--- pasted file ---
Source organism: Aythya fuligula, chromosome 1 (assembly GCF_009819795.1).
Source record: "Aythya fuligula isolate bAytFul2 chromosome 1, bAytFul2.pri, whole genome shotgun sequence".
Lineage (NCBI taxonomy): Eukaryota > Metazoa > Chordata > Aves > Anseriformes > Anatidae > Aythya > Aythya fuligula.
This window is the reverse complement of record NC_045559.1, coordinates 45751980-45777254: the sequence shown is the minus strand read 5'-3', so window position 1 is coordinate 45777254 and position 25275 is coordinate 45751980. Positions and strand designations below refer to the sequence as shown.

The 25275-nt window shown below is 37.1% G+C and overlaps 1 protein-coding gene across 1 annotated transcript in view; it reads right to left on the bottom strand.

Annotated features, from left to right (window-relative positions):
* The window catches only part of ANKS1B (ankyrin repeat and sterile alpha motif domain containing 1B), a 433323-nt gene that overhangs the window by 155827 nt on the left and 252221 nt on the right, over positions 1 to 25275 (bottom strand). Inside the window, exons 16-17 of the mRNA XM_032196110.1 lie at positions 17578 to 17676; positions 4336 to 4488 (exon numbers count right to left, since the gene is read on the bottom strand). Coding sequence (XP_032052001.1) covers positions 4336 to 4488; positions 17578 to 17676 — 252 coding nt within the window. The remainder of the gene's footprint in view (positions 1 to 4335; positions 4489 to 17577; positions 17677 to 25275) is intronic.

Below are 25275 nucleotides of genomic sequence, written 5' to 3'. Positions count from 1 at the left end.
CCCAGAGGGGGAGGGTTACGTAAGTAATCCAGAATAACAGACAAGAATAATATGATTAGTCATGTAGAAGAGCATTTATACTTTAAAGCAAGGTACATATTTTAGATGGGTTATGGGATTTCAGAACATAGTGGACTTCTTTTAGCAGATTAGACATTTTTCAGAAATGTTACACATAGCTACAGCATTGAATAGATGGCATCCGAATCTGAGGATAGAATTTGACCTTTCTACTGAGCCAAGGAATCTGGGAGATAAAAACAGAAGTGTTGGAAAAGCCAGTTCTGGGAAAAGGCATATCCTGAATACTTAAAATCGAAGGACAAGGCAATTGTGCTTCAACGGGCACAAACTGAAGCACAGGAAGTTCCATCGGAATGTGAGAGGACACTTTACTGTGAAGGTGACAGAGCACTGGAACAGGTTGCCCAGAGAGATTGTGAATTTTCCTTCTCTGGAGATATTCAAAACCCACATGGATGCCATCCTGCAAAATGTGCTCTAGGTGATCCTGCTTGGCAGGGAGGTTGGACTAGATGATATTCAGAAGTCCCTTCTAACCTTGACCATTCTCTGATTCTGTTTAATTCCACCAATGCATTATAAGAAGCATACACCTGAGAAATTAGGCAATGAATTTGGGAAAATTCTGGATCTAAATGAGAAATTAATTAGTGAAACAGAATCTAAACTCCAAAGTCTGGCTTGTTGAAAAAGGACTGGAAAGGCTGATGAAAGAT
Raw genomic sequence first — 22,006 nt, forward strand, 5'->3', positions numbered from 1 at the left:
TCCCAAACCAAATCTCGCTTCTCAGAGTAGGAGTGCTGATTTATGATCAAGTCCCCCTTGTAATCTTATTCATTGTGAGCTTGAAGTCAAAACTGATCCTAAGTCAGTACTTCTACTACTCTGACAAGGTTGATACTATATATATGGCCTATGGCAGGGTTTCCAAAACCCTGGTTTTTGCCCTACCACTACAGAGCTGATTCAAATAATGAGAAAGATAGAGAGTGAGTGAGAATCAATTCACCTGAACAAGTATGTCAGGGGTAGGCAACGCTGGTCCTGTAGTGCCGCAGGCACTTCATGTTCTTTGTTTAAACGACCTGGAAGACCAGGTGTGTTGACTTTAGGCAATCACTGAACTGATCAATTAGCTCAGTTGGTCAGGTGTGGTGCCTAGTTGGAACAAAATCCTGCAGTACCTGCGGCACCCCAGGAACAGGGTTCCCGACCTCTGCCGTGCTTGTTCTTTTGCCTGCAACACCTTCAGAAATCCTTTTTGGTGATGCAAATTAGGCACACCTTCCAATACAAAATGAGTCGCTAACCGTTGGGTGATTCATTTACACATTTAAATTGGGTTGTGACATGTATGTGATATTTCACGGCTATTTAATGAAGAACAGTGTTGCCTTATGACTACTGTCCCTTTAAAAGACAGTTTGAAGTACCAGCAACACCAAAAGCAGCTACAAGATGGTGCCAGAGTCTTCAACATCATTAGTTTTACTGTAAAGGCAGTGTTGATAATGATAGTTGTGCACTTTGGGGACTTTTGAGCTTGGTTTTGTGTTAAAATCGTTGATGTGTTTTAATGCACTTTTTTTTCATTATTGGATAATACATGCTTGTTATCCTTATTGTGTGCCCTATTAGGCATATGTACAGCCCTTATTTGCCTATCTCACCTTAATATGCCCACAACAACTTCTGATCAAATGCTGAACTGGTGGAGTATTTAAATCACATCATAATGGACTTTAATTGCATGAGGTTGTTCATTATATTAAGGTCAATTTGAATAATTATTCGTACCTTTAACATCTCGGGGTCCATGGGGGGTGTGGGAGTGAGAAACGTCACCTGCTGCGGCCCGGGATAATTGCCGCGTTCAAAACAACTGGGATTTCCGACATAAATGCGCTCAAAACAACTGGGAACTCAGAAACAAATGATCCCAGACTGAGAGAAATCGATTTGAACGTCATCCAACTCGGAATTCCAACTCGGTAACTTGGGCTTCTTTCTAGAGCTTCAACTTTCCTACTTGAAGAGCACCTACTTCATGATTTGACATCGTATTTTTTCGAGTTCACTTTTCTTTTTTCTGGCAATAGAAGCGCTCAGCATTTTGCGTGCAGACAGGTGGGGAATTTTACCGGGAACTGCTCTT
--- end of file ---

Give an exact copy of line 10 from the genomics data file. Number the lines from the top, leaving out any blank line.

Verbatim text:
Raw genomic sequence first — 22,006 nt, forward strand, 5'->3', positions numbered from 1 at the left: